Between now and the conference, I will focus some of my weekly blogs on the growing varieties of recovery experience.

August 8, 2017 by Bill White

August 4, 2017 -Bill White- THE ECOLOGY OF ADDICTION RECOVERY

Addiction and addiction recovery are most often portrayed in the form of highly personal stories, but vulnerability to addiction and efforts to recover unfold within life-transforming or life-ending contexts. I have tried through many of my writings to illuminate these environmental influences and was struck in my recent interview with Dr. Phoebus Zafiridis his articulation of how physical, political, economic, cultural, and professional environments influence addiction and addiction recovery. For those readers unfamiliar with the work of Dr. Phoebus Zafiridis, he is a social psychiatrist and founder of the therapeutic community “ITHAKI” and the Self-Help Promotion Program of the Department of Psychology at the Aristotle University of Thessaloniki (2000) in Greece.
Below are three excerpts from my interview with Dr. Zafiridis.
“I believe that policy makers over the last decades, in collaboration with the dominant scientific trend, have been trying in every possible way to avoid any association of growing psychosocial problems with the socioeconomic environment. The reasons are obvious. Such a correlation would imply a demand for political and social change. Therefore, manipulation of research in the specific scientific field is an essential condition for the maintenance of the status quo. The research in psychology and psychiatry that is unaffected by political or economic interests can illustrate the importance of transparency, social justice, social coherence, and decreasing inequality to the mental health of citizens.”
“I do believe that psychotherapeutic procedures would make more sense if they related people’s personal psychological problems to the prevailing social conditions and promoted personal as well as social change. For it is self-awareness and the understanding of one’s environment that make citizens claim their right to participation in political decisions that determine the quality of their lives. That is mature political action. This is the emancipatory version of psychotherapy, as opposed to the dominant manipulative version, which is content with appeasement and temporary relief of the symptom. This symptom is considered to be a very personal experience in modern societies. It is treated as a problem of separate individuals and most of the time is classified as a new disorder by a “neutral” scientific community, supported by the pharmaceutical industry. This is why psychology and psychiatry should investigate and address the social and cultural dimensions of personal problems, instead of covering them up.”
“…dominant Psychology and Psychiatry today support the people in power. They conceal facts that would help citizens realize the true nature of their problems and urge them to fight for social change. This is not only achieved by constructing diagnoses and nosological theories to explain people’s misery and suffering. It is achieved by the “psychologization” of everyday life, with the support of the television, popular media and multiple pop psychology publications. I have had enough of listening to personal dramas that center around a lack of meaning and emptiness; failed friendships, romances and relationships; financial and professional failures; deep sorrow caused by a pet’s psychological problems; and problematic parental relationships, which are used by 40 or 50 year-old people as excuses for their misery, or even for the family drama caused by the inability to afford a summer house, etc….And all this, at a time when our politicians are piling refugees from Syria into tents and unheated buildings, and people right next door can’t have enough food to survive the day. We avoid looking at what’s going on right next to us, ignoring the suffering that exists around the world. The more we focus exclusively on ourselves, the more we ignore other people’s problems, and hence, the greater our misery seems. This is the price to pay for egoistic behavior.”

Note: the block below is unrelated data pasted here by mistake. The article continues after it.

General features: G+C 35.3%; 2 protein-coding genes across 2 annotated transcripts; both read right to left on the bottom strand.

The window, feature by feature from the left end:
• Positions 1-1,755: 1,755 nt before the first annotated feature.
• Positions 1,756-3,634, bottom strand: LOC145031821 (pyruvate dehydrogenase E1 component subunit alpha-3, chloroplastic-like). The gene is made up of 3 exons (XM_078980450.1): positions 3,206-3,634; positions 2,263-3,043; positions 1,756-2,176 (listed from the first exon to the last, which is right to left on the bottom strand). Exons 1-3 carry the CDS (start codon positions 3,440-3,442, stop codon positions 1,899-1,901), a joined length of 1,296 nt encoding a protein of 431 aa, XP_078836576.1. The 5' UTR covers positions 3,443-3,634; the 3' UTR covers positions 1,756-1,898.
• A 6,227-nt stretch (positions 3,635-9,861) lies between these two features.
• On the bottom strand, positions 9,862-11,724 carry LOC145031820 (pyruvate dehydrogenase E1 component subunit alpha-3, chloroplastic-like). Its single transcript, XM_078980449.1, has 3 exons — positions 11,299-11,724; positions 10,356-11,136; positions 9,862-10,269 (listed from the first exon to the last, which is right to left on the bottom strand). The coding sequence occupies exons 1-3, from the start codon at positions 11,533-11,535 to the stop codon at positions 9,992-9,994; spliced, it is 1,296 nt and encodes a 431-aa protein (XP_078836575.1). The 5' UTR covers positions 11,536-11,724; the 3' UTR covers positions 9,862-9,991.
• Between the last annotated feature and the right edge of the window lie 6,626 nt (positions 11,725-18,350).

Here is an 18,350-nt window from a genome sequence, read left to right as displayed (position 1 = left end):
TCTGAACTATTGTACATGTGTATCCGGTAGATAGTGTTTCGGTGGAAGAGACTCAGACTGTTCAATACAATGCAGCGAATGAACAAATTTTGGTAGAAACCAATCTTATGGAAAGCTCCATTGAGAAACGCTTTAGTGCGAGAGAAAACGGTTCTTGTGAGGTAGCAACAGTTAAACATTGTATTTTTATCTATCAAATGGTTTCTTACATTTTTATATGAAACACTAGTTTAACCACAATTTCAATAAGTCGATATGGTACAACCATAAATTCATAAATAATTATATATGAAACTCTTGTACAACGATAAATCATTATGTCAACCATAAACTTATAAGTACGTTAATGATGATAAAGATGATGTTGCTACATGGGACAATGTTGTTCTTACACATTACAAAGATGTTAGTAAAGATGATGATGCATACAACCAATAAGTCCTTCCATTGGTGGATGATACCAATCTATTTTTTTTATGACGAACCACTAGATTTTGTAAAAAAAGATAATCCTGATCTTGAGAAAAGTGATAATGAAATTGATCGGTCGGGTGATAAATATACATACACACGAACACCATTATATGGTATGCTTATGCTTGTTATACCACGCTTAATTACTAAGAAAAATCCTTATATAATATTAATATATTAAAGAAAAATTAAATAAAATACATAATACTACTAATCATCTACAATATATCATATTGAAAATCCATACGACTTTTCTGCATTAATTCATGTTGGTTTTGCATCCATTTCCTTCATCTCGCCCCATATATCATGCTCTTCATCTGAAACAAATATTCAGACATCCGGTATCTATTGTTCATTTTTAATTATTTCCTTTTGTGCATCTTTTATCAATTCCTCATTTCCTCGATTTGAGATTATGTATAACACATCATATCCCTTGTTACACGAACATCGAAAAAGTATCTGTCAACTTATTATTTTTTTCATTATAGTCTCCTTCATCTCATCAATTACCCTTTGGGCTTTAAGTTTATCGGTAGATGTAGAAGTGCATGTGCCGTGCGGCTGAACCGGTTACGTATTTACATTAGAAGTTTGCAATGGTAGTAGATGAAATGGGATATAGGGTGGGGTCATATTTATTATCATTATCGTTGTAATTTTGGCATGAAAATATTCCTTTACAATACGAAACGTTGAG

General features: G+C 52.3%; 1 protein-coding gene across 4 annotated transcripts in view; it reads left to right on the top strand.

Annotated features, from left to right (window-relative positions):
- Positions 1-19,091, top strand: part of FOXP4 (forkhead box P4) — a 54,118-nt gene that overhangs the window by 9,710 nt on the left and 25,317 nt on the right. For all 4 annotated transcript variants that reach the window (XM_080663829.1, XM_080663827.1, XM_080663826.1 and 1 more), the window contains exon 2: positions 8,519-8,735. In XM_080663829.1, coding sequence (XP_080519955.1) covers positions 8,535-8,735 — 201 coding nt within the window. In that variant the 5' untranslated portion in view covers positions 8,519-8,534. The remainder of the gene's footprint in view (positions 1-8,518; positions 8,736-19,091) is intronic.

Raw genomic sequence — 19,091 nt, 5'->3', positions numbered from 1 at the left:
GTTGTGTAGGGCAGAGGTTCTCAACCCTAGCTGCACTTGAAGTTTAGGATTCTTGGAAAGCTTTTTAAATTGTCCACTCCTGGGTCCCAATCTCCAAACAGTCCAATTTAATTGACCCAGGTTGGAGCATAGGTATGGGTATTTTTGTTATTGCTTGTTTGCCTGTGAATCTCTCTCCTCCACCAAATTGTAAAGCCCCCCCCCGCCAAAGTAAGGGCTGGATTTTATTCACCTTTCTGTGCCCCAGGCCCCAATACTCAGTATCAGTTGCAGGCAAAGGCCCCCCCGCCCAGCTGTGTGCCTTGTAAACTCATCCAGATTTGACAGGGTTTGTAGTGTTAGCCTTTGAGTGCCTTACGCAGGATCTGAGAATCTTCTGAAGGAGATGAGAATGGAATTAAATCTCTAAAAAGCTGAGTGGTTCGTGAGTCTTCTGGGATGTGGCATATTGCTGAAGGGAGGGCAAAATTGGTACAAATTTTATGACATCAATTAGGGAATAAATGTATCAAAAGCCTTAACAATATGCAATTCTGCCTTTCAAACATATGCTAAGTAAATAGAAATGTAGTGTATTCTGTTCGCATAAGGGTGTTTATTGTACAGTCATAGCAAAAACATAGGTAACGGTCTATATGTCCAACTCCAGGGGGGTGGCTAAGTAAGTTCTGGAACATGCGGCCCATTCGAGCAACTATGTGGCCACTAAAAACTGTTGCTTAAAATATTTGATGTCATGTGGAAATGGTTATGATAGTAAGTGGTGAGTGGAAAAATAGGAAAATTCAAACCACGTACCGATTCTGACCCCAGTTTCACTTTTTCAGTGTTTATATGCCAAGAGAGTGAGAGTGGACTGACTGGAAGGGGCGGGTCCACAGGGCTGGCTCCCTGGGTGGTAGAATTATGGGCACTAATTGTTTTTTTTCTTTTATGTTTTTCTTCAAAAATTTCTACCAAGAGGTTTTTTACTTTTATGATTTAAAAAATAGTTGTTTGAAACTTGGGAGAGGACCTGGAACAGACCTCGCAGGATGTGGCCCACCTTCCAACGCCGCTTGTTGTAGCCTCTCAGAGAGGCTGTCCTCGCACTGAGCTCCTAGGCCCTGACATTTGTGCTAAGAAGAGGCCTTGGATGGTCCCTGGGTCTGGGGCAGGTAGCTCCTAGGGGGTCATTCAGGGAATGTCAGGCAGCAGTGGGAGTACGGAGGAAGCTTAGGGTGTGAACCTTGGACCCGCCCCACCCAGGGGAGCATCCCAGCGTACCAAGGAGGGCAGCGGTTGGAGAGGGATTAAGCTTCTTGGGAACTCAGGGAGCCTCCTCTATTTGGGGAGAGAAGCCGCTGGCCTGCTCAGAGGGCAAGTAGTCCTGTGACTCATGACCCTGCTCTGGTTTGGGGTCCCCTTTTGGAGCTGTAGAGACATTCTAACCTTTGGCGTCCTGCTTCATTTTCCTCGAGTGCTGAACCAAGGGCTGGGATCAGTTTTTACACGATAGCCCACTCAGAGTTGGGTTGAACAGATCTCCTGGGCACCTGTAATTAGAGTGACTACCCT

Those wishing to read the full interview may click HERE.

Post Date August 4, 2017 by Bill White

July 28, 2017 -Bill White- ADDICTION RECOVERY IN THE ISLAMIC REPUBLIC OF IRAN


Like the United States, the Islamic Republic of Iran has faced critical challenges from rising opioid addiction. And like the U.S., Iran has experimented with a wide variety of remedial responses, ranging from supply reduction efforts and harsh punishment of users to expansion of harm reduction, treatment, and recovery support services. The latter include the explosive growth of Narcotics Anonymous meetings, which now constitutes 28% of all NA meetings worldwide, and the growth of other indigenous recovery communities, such as Congress 60.
Congress 60 was founded by Mr. Hossein Dezhakam in 1998 and has since grown to 38 branches across Iran with more than 50,000 members. Over the past decade, I have had the privilege of regularly communicating with Mr. Dezhakam and members of Congress 60. Several aspects of Congress 60 commend it to international readers interested in addiction treatment and recovery, including:

A theory of addiction (the X theory) that parallels much of what is being learned within modern studies of the neurobiology of addiction,
A theory of recovery as a sustained process of physical, mental, emotional, and spiritual (worldview) rejuvenation and self-discovery,
Decelerating doses of reparative medicine (opium tincture) through the first eleven months of recovery initiation and stabilization,
Sustained and saturated involvement in a vibrant recovery community, with its own recovery-focused language, literature, values, symbols, and rituals,